Animal Venom Peptides as a Treasure Trove for New Therapeutics Against Neurodegenerative Disorders

Author(s): Xinwang Yang*, Ying Wang, Chunyun Wu, Eng-Ang Ling*.

Journal Name: Current Medicinal Chemistry

Volume 26 , Issue 25 , 2019

Abstract:

Background: Neurodegenerative diseases, such as Alzheimer’s disease, Parkinson’s disease, and cerebral ischemic stroke, impose enormous socio-economic burdens on both patients and health-care systems. However, drugs targeting these diseases remain unsatisfactory, and hence there is an urgent need for the development of novel and potent drug candidates.

Methods: Animal toxins exhibit rich diversity in both proteins and peptides, which play vital roles in biomedical drug development. As a molecular tool, animal toxin peptides have not only helped clarify many critical physiological processes but also led to the discovery of novel drugs and clinical therapeutics.

Results: Recently, toxin peptides identified from venomous animals, e.g. exenatide, ziconotide, Hi1a, and PcTx1 from spider venom, have been shown to block specific ion channels, alleviate inflammation, decrease protein aggregates, regulate glutamate and neurotransmitter levels, and increase neuroprotective factors.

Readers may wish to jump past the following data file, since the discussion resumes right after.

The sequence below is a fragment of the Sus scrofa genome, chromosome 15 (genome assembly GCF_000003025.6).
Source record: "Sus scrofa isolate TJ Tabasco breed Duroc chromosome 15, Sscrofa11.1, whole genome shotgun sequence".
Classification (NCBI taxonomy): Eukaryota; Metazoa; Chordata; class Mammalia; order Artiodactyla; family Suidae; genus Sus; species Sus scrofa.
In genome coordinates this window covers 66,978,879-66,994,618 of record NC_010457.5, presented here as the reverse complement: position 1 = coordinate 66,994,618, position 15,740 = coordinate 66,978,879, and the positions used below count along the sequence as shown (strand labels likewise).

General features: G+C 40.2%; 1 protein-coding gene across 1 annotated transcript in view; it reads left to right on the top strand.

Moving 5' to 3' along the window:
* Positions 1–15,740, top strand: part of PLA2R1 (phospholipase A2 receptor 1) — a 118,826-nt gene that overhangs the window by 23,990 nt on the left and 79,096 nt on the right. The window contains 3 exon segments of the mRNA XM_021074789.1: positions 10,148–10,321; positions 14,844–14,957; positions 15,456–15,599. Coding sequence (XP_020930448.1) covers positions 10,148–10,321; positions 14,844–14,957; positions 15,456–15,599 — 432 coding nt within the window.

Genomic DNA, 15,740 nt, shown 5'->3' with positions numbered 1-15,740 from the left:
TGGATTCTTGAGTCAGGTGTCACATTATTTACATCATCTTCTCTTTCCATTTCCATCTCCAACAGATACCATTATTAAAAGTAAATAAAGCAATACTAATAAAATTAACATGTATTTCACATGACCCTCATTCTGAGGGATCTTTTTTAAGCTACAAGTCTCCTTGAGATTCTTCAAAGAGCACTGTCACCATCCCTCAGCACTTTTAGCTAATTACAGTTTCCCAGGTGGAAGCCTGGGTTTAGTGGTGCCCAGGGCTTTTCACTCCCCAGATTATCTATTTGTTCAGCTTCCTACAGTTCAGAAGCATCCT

Conclusion: Thus, components of venom hold considerable capacity as drug candidates for the alleviation or reduction of neurodegeneration. This review highlights studies evaluating different animal toxins, especially peptides, as promising therapeutic tools for the treatment of different neurodegenerative diseases and disorders.

Keywords: Animal toxins, small peptides, molecular mechanisms, therapeutics, neurodegenerative diseases, excitotoxicity.

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